The Limits of Legitimate Diversity in the Church

When people ask me about my thesis topic, I usually just say I’m working on the question of unity and diversity in the church.   I think a non-specialist can make some sense of that, whereas “the theology of ecclesial charisms” is a bit obscure.

But even the question of “diversity” in the church is more complicated than it first appears.   In the past few decades it has become standard practice in ecumenical circles to state that diversity is essential for true unity.  This is certainly true.   But it begs the question, “What kind of diversity are we talking about?”  Does all diversity contribute to unity?  Of course not.  There must be some limits to the kind of diversity that is acceptable, as well as the degree of diversity that will be tolerated.    While there is general agreement that unity requires diversity, there is little agreement among the churches as to what constitutes legitimate diversity.

Part of the issue is simply naming the different kinds of diversity that already exist in the church.  I’ve come up with a list of six categories.  These are not mutually exclusive, but interrelated, with many of the categories impacting on one another:

1. Doctrinal diversity.  For many people, this is the first kind of diversity that comes to mind.  How much diversity of doctrinal formulation is acceptable? Can we distinguish “essential” doctrine from “secondary doctrine?  On what basis?   This involves  important questions about the nature of human knowledge and language.  To borrow the categories from George Lindbeck’s The Nature of Doctrine: if you have a “propositionalist” understanding of doctrine, you will approach questions of doctrinal disagreement from a very different perspective from those who operate from “experiential-expressivist” presuppositions.

2. Ethical/moral diversity.  This is becoming a hot-button issue between the churches, as debates continue regarding human sexuality.  Are there ethical issues on which diversity in the church is unacceptable? Are diverse views regarding moral and social issues a secondary consideration in comparison to doctrinal diversity, or are they of equal significance? To put the question more directly, are moral issues church-dividing?

3. Cultural / historical diversity. Some differences between churches are based on context.   People in different cultural or historical contexts will, to a greater or lesser degree, proclaim the Christian faith in different ways.  How much cultural variation in doctrine, worship, polity, and morality is acceptable?  A related question: is it acceptable for churches to be formed on the basis of ethnic, cultural, or socioeconomic status? (Here we might consider H. Richard Niebuhr’s demonstration of how denominations simply mirror social divisions in The Social Sources of Denominationalism, and compare his argument with the “homogenous units” approach of the church growth movement).

4. Denominational/confessional diversity.  Are denominations an acceptable form of diversity? I think most protestants simply assume they are, but theologically this is a very debatable issue.  Under this category we must consider a) the “institutional” separation of Christians in different organizational structures and the challenges this creates for recognizing one another’s ministries, sacraments, etc., and b) the various “identities” that emerge from the distinct denominational histories.  Are these a threat to unity or do they contribute to it? In short, what is the proper place of denominational distinctives?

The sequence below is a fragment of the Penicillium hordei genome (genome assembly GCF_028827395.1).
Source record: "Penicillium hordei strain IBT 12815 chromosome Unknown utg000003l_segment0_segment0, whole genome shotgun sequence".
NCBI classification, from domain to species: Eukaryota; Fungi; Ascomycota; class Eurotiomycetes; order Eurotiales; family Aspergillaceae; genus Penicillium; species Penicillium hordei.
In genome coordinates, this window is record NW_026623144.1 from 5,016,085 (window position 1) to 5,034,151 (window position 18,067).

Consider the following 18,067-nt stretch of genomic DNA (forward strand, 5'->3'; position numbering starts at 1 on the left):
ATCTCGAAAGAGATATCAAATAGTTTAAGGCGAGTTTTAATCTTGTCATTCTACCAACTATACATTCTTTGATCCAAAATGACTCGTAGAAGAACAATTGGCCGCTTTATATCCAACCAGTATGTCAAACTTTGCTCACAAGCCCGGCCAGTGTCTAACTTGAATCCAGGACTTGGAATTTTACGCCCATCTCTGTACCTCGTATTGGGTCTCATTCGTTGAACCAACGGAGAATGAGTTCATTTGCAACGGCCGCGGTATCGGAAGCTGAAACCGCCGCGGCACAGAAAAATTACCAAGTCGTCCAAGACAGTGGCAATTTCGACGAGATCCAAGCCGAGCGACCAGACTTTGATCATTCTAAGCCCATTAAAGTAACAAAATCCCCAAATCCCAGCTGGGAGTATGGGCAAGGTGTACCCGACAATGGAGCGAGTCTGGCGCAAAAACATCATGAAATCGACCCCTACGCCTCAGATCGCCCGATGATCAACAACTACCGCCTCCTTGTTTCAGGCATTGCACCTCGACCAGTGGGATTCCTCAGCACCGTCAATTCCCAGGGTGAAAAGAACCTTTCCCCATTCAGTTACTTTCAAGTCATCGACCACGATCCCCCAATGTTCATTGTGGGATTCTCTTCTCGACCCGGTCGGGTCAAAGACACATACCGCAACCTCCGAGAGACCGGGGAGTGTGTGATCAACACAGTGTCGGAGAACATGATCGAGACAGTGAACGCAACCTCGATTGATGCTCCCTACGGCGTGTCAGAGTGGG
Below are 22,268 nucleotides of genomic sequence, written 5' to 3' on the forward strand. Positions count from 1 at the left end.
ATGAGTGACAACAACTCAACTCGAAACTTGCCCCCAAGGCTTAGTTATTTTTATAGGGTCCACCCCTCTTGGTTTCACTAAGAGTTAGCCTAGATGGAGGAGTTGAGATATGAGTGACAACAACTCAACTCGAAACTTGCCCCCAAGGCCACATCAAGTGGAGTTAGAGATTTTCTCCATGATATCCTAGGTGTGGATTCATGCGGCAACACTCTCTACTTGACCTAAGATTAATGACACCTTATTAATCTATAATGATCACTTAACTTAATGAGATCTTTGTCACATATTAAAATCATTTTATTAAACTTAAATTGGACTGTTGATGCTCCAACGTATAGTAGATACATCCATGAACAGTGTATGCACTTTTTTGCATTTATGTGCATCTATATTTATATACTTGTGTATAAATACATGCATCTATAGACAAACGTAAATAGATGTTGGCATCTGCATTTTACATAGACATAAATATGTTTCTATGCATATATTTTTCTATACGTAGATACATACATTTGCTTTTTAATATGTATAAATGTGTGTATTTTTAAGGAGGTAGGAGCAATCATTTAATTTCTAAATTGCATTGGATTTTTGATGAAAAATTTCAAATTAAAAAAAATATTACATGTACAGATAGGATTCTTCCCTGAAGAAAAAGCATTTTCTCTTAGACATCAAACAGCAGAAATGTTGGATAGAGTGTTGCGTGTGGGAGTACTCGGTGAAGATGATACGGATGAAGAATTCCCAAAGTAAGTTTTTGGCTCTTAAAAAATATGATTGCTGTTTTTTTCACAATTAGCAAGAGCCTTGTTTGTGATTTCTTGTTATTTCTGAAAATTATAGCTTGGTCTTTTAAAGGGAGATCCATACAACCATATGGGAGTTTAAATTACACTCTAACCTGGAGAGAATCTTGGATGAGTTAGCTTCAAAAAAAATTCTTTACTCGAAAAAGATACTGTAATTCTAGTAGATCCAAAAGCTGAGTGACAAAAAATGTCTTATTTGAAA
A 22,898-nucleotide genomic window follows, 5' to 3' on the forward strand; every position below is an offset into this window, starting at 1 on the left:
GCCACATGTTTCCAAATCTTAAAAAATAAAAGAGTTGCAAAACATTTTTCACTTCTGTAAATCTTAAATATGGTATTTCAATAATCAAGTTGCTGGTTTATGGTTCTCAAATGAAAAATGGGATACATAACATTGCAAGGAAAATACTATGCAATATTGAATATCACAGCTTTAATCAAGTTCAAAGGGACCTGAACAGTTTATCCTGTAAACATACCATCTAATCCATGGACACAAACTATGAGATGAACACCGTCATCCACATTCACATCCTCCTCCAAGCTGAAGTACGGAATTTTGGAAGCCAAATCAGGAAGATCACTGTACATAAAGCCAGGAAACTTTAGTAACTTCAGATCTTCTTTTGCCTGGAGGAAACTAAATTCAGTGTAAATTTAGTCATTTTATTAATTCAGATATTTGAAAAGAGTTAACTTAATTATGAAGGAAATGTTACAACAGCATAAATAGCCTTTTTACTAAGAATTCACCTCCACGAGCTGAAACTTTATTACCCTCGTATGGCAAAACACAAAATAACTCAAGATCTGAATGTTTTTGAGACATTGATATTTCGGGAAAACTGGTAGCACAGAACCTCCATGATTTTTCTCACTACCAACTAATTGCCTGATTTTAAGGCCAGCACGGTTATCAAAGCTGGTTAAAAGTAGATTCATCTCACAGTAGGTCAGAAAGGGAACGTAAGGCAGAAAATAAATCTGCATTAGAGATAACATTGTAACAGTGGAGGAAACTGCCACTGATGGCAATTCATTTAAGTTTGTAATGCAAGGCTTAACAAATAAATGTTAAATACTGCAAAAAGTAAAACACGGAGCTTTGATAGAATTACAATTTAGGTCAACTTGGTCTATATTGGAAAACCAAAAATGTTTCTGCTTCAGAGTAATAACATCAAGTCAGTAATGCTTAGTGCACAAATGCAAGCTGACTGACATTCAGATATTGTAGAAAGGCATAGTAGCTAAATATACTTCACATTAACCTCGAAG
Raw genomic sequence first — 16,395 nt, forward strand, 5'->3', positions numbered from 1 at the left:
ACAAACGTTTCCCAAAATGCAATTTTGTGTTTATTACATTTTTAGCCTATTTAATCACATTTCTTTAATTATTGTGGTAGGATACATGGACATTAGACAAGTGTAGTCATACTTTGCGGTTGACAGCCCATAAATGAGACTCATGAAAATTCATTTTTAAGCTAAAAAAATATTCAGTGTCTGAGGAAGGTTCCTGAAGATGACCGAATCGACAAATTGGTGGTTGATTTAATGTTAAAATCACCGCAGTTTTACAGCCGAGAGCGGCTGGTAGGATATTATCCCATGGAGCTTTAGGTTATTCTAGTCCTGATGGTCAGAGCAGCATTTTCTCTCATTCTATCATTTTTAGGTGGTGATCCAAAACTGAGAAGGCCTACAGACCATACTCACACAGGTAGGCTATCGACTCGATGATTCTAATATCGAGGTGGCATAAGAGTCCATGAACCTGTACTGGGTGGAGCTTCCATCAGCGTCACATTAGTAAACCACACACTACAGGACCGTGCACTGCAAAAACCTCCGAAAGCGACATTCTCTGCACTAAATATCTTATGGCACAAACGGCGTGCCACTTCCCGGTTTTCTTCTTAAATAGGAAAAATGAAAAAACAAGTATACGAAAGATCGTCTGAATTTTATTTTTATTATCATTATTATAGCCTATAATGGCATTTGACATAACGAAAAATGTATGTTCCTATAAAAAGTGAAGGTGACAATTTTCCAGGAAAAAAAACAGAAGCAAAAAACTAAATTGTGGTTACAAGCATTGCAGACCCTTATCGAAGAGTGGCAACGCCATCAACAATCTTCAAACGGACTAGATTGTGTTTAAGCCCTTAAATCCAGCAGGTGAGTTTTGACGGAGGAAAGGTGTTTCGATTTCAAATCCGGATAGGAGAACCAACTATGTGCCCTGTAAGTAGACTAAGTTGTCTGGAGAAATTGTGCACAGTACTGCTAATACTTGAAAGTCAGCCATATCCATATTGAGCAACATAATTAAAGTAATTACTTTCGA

5. Liturgical diversity. Do we need standards / rubrics for worship?  The major Christian traditions have very different perspectives on this question.  Again, some simply assume that diverse worship practices are normal, while others feel that common worship ought to be something which unites all Christians.  Historically, this has been a very significant question, and has led to some schisms (i.e., the Puritan objection to Anglican forms of worship).

6. Missional diversity. Can different Christian groups have “distinctive missions” or distinctive vocations, or are we all supposed to have the same mission? On what basis and in what situations can such diversity be justified? As examples, we might think of Salvation Army ministry to the marginalized, or Mennonite peace advocacy, etc.   At first glance, it seems fine to simply affirm that Mennonites are a “peace church,” and therefore they should pursue their mission as peacemakers.  But Mennonites don’t believe in peacemaking because it’s a Mennonite distinctive: they believe in it because they believe it is part of the Christian gospel, and so they think all Christians are called to be peacemakers.  Still, might there be other vocations which are specific to a certain part of the church?

In relation to all of the above, there are multiple questions which need to be asked, such as:  Are our differences mutually exclusive, or potentially complementary?  Are the historical reasons for separation between churches still significant, or should we try to forget about them in an attempt to appreciate one another’s distinctive contributions? Do diverse groups need to apologize to one another and repent for past divisions?  Once they have apologized, does the apology turn church-dividing issues into healthy diversities?  To what extent can the diversity of the New Testament canon provide insight into these issues?